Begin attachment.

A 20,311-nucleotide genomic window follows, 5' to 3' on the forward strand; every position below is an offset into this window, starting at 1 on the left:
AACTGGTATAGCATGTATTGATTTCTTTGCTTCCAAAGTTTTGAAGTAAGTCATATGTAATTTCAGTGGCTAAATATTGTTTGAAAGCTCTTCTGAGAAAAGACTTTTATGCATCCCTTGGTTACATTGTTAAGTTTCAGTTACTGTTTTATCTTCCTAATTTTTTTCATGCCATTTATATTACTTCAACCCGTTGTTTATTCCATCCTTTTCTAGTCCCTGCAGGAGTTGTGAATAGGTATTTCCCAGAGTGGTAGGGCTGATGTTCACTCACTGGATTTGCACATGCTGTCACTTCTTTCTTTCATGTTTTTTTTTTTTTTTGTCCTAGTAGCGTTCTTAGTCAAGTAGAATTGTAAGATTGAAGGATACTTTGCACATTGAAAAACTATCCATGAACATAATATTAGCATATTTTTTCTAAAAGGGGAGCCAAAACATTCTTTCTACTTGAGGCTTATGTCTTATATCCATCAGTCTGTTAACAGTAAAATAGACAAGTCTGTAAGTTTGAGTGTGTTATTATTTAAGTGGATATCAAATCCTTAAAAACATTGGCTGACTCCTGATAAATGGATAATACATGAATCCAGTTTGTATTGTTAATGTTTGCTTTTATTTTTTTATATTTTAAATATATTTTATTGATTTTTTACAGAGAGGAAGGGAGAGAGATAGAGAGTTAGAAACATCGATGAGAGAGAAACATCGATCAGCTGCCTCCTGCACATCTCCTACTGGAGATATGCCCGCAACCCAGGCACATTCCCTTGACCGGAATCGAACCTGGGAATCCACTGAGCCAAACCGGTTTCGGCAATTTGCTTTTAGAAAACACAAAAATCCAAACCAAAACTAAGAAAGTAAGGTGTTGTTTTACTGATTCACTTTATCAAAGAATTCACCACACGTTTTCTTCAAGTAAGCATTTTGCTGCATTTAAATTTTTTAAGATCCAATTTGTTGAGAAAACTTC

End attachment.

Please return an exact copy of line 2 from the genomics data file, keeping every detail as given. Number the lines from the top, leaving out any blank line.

AACTGGTATAGCATGTATTGATTTCTTTGCTTCCAAAGTTTTGAAGTAAGTCATATGTAATTTCAGTGGCTAAATATTGTTTGAAAGCTCTTCTGAGAAAAGACTTTTATGCATCCCTTGGTTACATTGTTAAGTTTCAGTTACTGTTTTATCTTCCTAATTTTTTTCATGCCATTTATATTACTTCAACCCGTTGTTTATTCCATCCTTTTCTAGTCCCTGCAGGAGTTGTGAATAGGTATTTCCCAGAGTGGTAGGGCTGATGTTCACTCACTGGATTTGCACATGCTGTCACTTCTTTCTTTCATGTTTTTTTTTTTTTTTGTCCTAGTAGCGTTCTTAGTCAAGTAGAATTGTAAGATTGAAGGATACTTTGCACATTGAAAAACTATCCATGAACATAATATTAGCATATTTTTTCTAAAAGGGGAGCCAAAACATTCTTTCTACTTGAGGCTTATGTCTTATATCCATCAGTCTGTTAACAGTAAAATAGACAAGTCTGTAAGTTTGAGTGTGTTATTATTTAAGTGGATATCAAATCCTTAAAAACATTGGCTGACTCCTGATAAATGGATAATACATGAATCCAGTTTGTATTGTTAATGTTTGCTTTTATTTTTTTATATTTTAAATATATTTTATTGATTTTTTACAGAGAGGAAGGGAGAGAGATAGAGAGTTAGAAACATCGATGAGAGAGAAACATCGATCAGCTGCCTCCTGCACATCTCCTACTGGAGATATGCCCGCAACCCAGGCACATTCCCTTGACCGGAATCGAACCTGGGAATCCACTGAGCCAAACCGGTTTCGGCAATTTGCTTTTAGAAAACACAAAAATCCAAACCAAAACTAAGAAAGTAAGGTGTTGTTTTACTGATTCACTTTATCAAAGAATTCACCACACGTTTTCTTCAAGTAAGCATTTTGCTGCATTTAAATTTTTTAAGATCCAATTTGTTGAGAAAACTTC